What Percentage of Ownership Is Required to File Business Tax Returns on a Schedule K-1 Business?

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The operating structure of your business determines which tax forms you file to the Internal Revenue Service. An S corporation and limited liability company are the only forms of business that have to file Schedule K-1. An S corporation must file Schedule K-1 for every shareholder, regardless of whether that person owns 1 percent or 50 percent of the business. The same applies to a limited liability company that elects an S corporation designation. However, owners of an S corporation or LLC are not required to file Schedule K-1 with their tax returns.

Schedule K-1

According to the IRS, a corporation uses Schedule K-1 "to report your share of a corporation's income (reduced by any tax the corporation paid on the income), deductions, credits, etc." It is the responsibility of the corporation to report this information for every shareholder. Schedule K-1 does not show dividend distributions. For dividends totaling $10 or more, the corporation must provide you with Form 1099-DIV, Dividends and Distributions. Ordinarily, you are not required to file Schedule K-1 with your tax return, but you should keep it for your records. However, if the corporation reported backup withholding for you, which it reports in box 13 using code O -- for foreign trading gross receipts -- you have to include Schedule K-1 with your return.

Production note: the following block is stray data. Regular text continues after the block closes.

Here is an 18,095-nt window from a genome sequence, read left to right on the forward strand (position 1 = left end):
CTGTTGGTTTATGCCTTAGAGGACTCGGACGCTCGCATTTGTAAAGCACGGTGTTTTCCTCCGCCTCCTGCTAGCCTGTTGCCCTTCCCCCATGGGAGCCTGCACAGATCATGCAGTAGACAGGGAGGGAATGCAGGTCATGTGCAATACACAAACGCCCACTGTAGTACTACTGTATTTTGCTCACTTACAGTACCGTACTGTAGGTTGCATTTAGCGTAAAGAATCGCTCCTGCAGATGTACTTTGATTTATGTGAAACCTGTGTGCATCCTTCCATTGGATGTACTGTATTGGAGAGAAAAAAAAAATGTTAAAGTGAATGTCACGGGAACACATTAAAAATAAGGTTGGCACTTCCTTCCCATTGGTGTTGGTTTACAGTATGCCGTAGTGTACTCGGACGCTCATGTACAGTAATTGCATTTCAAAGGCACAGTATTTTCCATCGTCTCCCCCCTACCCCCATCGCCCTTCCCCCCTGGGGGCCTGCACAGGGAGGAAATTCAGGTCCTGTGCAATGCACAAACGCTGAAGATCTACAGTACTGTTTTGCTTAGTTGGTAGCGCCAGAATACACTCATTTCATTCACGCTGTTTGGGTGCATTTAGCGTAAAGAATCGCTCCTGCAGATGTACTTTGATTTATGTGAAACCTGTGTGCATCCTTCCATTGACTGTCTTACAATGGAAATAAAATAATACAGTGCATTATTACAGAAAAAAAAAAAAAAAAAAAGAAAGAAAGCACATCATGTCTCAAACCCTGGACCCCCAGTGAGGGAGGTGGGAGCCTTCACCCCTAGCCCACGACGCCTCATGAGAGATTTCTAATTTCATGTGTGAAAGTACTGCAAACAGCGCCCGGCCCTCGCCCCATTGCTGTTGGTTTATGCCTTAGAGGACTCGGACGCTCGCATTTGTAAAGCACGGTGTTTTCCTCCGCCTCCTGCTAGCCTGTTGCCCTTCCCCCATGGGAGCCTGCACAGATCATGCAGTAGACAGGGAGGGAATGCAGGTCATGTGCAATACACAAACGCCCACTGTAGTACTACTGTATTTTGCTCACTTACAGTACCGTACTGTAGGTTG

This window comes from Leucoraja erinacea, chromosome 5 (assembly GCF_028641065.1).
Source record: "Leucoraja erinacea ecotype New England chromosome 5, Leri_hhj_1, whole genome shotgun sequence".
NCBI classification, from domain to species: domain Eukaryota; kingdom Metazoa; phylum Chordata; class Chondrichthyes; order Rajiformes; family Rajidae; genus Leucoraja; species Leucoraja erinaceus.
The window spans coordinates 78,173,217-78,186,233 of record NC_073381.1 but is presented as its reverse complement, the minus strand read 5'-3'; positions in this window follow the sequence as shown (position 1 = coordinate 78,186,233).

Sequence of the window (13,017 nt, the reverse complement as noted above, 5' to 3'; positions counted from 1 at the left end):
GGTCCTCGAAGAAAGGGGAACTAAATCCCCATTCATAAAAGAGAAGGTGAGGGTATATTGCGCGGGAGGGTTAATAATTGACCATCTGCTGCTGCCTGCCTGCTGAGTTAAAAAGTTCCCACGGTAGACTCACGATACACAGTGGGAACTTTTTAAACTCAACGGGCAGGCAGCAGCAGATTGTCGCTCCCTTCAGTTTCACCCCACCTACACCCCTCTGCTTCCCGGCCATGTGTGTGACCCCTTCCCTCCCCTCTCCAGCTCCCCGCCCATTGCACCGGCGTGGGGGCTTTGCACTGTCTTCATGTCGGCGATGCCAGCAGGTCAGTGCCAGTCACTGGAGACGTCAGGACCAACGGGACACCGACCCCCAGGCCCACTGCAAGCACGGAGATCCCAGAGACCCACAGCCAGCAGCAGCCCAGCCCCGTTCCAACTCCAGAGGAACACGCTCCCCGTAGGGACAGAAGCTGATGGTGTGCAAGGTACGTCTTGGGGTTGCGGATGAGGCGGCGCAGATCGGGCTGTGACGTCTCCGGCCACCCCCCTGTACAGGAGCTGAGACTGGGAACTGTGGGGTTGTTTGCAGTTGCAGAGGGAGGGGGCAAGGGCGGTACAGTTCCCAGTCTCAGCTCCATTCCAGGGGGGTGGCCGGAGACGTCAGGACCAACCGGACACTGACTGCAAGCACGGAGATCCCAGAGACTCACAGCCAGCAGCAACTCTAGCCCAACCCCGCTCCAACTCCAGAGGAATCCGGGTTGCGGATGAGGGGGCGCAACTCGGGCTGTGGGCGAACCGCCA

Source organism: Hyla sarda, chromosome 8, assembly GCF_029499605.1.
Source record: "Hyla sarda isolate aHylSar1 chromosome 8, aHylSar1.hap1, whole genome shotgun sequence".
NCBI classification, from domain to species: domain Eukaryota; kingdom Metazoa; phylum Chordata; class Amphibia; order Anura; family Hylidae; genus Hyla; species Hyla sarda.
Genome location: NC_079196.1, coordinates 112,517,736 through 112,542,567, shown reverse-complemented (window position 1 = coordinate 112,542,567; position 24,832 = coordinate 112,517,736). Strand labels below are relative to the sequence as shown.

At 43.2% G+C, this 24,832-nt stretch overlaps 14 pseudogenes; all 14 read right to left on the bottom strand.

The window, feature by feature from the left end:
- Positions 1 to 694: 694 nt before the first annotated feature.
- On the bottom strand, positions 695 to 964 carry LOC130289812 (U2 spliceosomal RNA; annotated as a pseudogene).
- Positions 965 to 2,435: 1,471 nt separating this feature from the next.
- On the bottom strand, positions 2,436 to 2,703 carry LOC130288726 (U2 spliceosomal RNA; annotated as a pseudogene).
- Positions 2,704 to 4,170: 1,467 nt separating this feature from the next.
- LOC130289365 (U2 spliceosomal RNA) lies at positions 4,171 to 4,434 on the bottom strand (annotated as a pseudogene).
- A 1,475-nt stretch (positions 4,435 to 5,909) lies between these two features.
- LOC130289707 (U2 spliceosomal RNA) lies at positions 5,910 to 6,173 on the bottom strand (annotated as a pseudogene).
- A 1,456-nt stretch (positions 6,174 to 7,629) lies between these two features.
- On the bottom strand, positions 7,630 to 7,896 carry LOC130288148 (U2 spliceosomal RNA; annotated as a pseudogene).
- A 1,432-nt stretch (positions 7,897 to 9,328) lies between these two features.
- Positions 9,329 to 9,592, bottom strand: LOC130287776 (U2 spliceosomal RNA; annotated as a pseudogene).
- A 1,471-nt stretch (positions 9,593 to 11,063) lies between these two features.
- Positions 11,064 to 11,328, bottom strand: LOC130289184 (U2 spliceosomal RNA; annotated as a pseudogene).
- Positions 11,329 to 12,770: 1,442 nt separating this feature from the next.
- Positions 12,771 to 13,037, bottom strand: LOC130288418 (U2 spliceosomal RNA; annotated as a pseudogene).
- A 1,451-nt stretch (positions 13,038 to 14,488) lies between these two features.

S Corporation

An S corporation is a special type of corporation that falls under Subchapter S of the Internal Revenue Code. An S corporation does not pay federal income taxes as long as it meets several requirements such as having no more than 100 shareholders. The IRS refers to an S corporation as a "pass-through" entity, because it passes along its profits and losses to its shareholders. As such, an S corporation is required to file Schedule K-1 for every shareholder in the company.

Limited Liability Company

An LLC is another type of pass-through entity. An LLC has the option of filing as a sole proprietorship, as a partnership, S corporation or C corporation. If the LLC elects an S corporation designation, it must file schedule K-1 to the IRS and provide copies to its members who are owners of the LLC, which they use when filing their personal tax returns.

Other Tax Forms

Shareholders in an S corporation or LLC filing as an S corporation must use Schedule E on IRS Form 1040. In addition, an S corporation and LLC must file Form 1120S, which is an informational return to the IRS.

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